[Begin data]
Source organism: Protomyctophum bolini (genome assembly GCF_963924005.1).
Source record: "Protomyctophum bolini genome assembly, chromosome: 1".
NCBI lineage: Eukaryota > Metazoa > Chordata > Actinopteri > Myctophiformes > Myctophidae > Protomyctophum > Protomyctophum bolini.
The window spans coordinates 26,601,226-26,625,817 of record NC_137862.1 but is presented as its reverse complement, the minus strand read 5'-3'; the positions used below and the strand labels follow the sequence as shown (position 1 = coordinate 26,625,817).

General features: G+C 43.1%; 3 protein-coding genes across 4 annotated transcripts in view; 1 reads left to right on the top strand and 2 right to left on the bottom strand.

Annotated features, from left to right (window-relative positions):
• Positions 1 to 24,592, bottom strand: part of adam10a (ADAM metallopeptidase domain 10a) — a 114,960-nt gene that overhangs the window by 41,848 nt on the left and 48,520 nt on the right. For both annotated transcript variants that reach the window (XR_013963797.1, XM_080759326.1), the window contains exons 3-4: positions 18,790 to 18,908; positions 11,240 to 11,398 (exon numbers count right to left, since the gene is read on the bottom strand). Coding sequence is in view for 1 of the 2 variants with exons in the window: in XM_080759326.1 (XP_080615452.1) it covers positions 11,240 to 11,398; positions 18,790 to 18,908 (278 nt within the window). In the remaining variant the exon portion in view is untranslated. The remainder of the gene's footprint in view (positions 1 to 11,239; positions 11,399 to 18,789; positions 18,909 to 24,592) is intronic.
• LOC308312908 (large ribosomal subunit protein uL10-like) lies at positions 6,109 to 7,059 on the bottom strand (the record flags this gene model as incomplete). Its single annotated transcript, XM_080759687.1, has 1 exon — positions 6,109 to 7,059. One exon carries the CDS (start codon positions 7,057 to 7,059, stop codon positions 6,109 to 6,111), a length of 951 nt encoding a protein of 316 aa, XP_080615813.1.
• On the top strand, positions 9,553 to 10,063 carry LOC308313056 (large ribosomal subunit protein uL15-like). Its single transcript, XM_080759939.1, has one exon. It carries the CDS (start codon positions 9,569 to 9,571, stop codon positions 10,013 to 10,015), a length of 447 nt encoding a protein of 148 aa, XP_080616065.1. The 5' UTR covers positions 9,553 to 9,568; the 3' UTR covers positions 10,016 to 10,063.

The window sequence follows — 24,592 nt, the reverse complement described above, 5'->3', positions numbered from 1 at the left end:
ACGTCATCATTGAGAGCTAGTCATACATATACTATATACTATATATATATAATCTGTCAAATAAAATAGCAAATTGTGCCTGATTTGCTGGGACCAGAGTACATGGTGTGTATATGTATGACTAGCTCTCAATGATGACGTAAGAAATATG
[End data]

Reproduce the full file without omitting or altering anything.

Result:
Source organism: Protomyctophum bolini (genome assembly GCF_963924005.1).
Source record: "Protomyctophum bolini genome assembly, chromosome: 1".
NCBI lineage: Eukaryota > Metazoa > Chordata > Actinopteri > Myctophiformes > Myctophidae > Protomyctophum > Protomyctophum bolini.
The window spans coordinates 26,601,226-26,625,817 of record NC_137862.1 but is presented as its reverse complement, the minus strand read 5'-3'; the positions used below and the strand labels follow the sequence as shown (position 1 = coordinate 26,625,817).

General features: G+C 43.1%; 3 protein-coding genes across 4 annotated transcripts in view; 1 reads left to right on the top strand and 2 right to left on the bottom strand.

Annotated features, from left to right (window-relative positions):
• Positions 1 to 24,592, bottom strand: part of adam10a (ADAM metallopeptidase domain 10a) — a 114,960-nt gene that overhangs the window by 41,848 nt on the left and 48,520 nt on the right. For both annotated transcript variants that reach the window (XR_013963797.1, XM_080759326.1), the window contains exons 3-4: positions 18,790 to 18,908; positions 11,240 to 11,398 (exon numbers count right to left, since the gene is read on the bottom strand). Coding sequence is in view for 1 of the 2 variants with exons in the window: in XM_080759326.1 (XP_080615452.1) it covers positions 11,240 to 11,398; positions 18,790 to 18,908 (278 nt within the window). In the remaining variant the exon portion in view is untranslated. The remainder of the gene's footprint in view (positions 1 to 11,239; positions 11,399 to 18,789; positions 18,909 to 24,592) is intronic.
• LOC308312908 (large ribosomal subunit protein uL10-like) lies at positions 6,109 to 7,059 on the bottom strand (the record flags this gene model as incomplete). Its single annotated transcript, XM_080759687.1, has 1 exon — positions 6,109 to 7,059. One exon carries the CDS (start codon positions 7,057 to 7,059, stop codon positions 6,109 to 6,111), a length of 951 nt encoding a protein of 316 aa, XP_080615813.1.
• On the top strand, positions 9,553 to 10,063 carry LOC308313056 (large ribosomal subunit protein uL15-like). Its single transcript, XM_080759939.1, has one exon. It carries the CDS (start codon positions 9,569 to 9,571, stop codon positions 10,013 to 10,015), a length of 447 nt encoding a protein of 148 aa, XP_080616065.1. The 5' UTR covers positions 9,553 to 9,568; the 3' UTR covers positions 10,016 to 10,063.

The window sequence follows — 24,592 nt, the reverse complement described above, 5'->3', positions numbered from 1 at the left end:
ACGTCATCATTGAGAGCTAGTCATACATATACTATATACTATATATATATAATCTGTCAAATAAAATAGCAAATTGTGCCTGATTTGCTGGGACCAGAGTACATGGTGTGTATATGTATGACTAGCTCTCAATGATGACGTAAGAAATATG